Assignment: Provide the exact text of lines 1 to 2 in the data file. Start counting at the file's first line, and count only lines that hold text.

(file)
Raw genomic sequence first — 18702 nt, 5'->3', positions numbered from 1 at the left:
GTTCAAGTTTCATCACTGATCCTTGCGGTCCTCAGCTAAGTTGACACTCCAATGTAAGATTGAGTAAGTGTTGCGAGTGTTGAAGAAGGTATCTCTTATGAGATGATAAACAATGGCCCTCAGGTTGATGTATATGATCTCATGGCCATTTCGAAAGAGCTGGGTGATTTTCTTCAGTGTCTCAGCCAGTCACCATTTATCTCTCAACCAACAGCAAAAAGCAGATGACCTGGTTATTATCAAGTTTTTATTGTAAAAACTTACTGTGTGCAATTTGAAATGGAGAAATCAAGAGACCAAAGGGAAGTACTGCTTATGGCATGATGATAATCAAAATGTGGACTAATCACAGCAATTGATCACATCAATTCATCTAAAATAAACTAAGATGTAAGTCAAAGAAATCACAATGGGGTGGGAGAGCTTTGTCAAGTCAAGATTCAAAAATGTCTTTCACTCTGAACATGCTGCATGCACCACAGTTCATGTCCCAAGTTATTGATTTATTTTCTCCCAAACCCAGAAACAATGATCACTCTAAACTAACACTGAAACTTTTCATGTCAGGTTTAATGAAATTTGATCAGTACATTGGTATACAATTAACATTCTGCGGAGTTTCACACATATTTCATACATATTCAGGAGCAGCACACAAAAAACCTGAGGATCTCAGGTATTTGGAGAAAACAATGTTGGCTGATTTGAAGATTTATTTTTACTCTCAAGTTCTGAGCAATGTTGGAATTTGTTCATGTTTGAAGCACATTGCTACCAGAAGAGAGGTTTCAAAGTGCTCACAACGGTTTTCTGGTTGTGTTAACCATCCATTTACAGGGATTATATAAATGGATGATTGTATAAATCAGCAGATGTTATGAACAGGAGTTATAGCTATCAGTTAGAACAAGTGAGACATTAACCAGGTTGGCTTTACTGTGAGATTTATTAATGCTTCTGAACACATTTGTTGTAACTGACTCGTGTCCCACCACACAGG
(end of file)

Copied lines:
Raw genomic sequence first — 18702 nt, 5'->3', positions numbered from 1 at the left:
GTTCAAGTTTCATCACTGATCCTTGCGGTCCTCAGCTAAGTTGACACTCCAATGTAAGATTGAGTAAGTGTTGCGAGTGTTGAAGAAGGTATCTCTTATGAGATGATAAACAATGGCCCTCAGGTTGATGTATATGATCTCATGGCCATTTCGAAAGAGCTGGGTGATTTTCTTCAGTGTCTCAGCCAGTCACCATTTATCTCTCAACCAACAGCAAAAAGCAGATGACCTGGTTATTATCAAGTTTTTATTGTAAAAACTTACTGTGTGCAATTTGAAATGGAGAAATCAAGAGACCAAAGGGAAGTACTGCTTATGGCATGATGATAATCAAAATGTGGACTAATCACAGCAATTGATCACATCAATTCATCTAAAATAAACTAAGATGTAAGTCAAAGAAATCACAATGGGGTGGGAGAGCTTTGTCAAGTCAAGATTCAAAAATGTCTTTCACTCTGAACATGCTGCATGCACCACAGTTCATGTCCCAAGTTATTGATTTATTTTCTCCCAAACCCAGAAACAATGATCACTCTAAACTAACACTGAAACTTTTCATGTCAGGTTTAATGAAATTTGATCAGTACATTGGTATACAATTAACATTCTGCGGAGTTTCACACATATTTCATACATATTCAGGAGCAGCACACAAAAAACCTGAGGATCTCAGGTATTTGGAGAAAACAATGTTGGCTGATTTGAAGATTTATTTTTACTCTCAAGTTCTGAGCAATGTTGGAATTTGTTCATGTTTGAAGCACATTGCTACCAGAAGAGAGGTTTCAAAGTGCTCACAACGGTTTTCTGGTTGTGTTAACCATCCATTTACAGGGATTATATAAATGGATGATTGTATAAATCAGCAGATGTTATGAACAGGAGTTATAGCTATCAGTTAGAACAAGTGAGACATTAACCAGGTTGGCTTTACTGTGAGATTTATTAATGCTTCTGAACACATTTGTTGTAACTGACTCGTGTCCCACCACACAGG